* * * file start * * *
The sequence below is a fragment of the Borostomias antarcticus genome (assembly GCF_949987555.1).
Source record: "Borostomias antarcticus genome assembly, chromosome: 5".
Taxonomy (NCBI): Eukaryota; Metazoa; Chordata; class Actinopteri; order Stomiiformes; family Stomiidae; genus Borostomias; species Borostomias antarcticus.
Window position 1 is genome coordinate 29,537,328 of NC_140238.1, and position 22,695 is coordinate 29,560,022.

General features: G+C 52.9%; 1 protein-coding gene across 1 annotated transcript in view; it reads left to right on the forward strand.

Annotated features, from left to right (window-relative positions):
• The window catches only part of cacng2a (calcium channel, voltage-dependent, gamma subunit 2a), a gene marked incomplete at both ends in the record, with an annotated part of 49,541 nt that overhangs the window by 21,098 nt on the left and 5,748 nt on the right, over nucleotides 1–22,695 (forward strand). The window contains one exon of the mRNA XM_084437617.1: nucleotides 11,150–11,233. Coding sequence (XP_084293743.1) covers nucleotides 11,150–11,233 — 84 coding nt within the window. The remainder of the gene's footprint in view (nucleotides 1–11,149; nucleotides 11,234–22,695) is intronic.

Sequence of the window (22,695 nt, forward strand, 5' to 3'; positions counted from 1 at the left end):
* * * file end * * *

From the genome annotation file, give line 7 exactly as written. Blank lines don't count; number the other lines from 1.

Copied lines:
• The window catches only part of cacng2a (calcium channel, voltage-dependent, gamma subunit 2a), a gene marked incomplete at both ends in the record, with an annotated part of 49,541 nt that overhangs the window by 21,098 nt on the left and 5,748 nt on the right, over nucleotides 1–22,695 (forward strand). The window contains one exon of the mRNA XM_084437617.1: nucleotides 11,150–11,233. Coding sequence (XP_084293743.1) covers nucleotides 11,150–11,233 — 84 coding nt within the window. The remainder of the gene's footprint in view (nucleotides 1–11,149; nucleotides 11,234–22,695) is intronic.